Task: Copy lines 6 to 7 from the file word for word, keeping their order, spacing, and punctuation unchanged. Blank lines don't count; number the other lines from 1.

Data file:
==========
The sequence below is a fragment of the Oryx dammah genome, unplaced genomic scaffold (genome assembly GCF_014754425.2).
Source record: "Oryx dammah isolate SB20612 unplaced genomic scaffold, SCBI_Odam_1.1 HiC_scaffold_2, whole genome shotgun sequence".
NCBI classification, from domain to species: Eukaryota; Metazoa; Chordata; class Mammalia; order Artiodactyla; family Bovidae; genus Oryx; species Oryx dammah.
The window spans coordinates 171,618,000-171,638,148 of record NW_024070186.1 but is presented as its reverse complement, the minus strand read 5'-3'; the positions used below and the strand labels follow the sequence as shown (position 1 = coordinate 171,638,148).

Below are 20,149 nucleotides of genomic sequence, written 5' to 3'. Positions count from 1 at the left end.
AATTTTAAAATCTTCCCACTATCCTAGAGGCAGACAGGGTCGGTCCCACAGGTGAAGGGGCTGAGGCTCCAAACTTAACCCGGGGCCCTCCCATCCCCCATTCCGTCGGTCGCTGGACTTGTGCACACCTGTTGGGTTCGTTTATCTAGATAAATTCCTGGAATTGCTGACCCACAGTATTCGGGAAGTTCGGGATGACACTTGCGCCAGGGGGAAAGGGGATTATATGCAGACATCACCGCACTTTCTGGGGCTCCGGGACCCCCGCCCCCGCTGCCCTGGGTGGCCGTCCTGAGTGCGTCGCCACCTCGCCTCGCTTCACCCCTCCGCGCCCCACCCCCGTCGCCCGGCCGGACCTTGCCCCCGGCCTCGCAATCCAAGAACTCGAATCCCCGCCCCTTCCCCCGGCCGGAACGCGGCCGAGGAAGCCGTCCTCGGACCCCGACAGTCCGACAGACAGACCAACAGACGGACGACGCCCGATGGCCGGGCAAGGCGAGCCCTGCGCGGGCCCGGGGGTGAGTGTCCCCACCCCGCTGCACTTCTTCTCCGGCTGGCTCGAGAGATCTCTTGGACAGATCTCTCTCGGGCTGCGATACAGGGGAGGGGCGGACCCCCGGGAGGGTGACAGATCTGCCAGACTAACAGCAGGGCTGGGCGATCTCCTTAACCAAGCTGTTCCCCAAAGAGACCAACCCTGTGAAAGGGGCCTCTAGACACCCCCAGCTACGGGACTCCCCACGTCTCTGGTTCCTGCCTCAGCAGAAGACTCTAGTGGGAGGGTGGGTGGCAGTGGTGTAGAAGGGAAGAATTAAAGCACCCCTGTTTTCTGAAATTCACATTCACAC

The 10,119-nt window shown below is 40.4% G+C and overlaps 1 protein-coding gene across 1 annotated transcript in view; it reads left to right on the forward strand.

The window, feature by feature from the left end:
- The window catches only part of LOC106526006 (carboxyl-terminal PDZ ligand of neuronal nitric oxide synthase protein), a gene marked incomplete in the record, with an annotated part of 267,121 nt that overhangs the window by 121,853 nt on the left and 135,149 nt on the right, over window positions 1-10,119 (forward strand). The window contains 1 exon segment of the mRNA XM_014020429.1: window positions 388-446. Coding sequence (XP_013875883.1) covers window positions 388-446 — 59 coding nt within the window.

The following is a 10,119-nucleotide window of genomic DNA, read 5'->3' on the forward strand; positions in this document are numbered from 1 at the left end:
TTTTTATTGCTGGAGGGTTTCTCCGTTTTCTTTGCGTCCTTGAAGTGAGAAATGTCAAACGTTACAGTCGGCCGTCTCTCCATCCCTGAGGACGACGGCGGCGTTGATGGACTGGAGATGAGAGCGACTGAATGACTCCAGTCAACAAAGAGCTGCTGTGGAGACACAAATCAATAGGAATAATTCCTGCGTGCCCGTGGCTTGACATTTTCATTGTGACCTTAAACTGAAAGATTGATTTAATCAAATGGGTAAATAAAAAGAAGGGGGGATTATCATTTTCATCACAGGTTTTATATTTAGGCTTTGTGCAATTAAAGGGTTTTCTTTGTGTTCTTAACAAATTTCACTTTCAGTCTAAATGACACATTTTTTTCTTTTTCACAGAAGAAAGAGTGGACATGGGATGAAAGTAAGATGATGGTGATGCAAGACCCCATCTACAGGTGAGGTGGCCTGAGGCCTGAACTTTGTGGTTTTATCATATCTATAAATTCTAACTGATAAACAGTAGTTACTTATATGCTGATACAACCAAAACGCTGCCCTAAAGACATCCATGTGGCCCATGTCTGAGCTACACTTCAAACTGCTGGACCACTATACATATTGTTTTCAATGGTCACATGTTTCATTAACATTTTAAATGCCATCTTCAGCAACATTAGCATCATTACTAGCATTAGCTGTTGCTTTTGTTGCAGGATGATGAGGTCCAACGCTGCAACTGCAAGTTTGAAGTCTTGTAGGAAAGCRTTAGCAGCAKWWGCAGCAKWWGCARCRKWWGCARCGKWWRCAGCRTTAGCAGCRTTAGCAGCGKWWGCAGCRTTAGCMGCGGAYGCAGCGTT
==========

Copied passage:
AATTTTAAAATCTTCCCACTATCCTAGAGGCAGACAGGGTCGGTCCCACAGGTGAAGGGGCTGAGGCTCCAAACTTAACCCGGGGCCCTCCCATCCCCCATTCCGTCGGTCGCTGGACTTGTGCACACCTGTTGGGTTCGTTTATCTAGATAAATTCCTGGAATTGCTGACCCACAGTATTCGGGAAGTTCGGGATGACACTTGCGCCAGGGGGAAAGGGGATTATATGCAGACATCACCGCACTTTCTGGGGCTCCGGGACCCCCGCCCCCGCTGCCCTGGGTGGCCGTCCTGAGTGCGTCGCCACCTCGCCTCGCTTCACCCCTCCGCGCCCCACCCCCGTCGCCCGGCCGGACCTTGCCCCCGGCCTCGCAATCCAAGAACTCGAATCCCCGCCCCTTCCCCCGGCCGGAACGCGGCCGAGGAAGCCGTCCTCGGACCCCGACAGTCCGACAGACAGACCAACAGACGGACGACGCCCGATGGCCGGGCAAGGCGAGCCCTGCGCGGGCCCGGGGGTGAGTGTCCCCACCCCGCTGCACTTCTTCTCCGGCTGGCTCGAGAGATCTCTTGGACAGATCTCTCTCGGGCTGCGATACAGGGGAGGGGCGGACCCCCGGGAGGGTGACAGATCTGCCAGACTAACAGCAGGGCTGGGCGATCTCCTTAACCAAGCTGTTCCCCAAAGAGACCAACCCTGTGAAAGGGGCCTCTAGACACCCCCAGCTACGGGACTCCCCACGTCTCTGGTTCCTGCCTCAGCAGAAGACTCTAGTGGGAGGGTGGGTGGCAGTGGTGTAGAAGGGAAGAATTAAAGCACCCCTGTTTTCTGAAATTCACATTCACAC

The 10,119-nt window shown below is 40.4% G+C and overlaps 1 protein-coding gene across 1 annotated transcript in view; it reads left to right on the forward strand.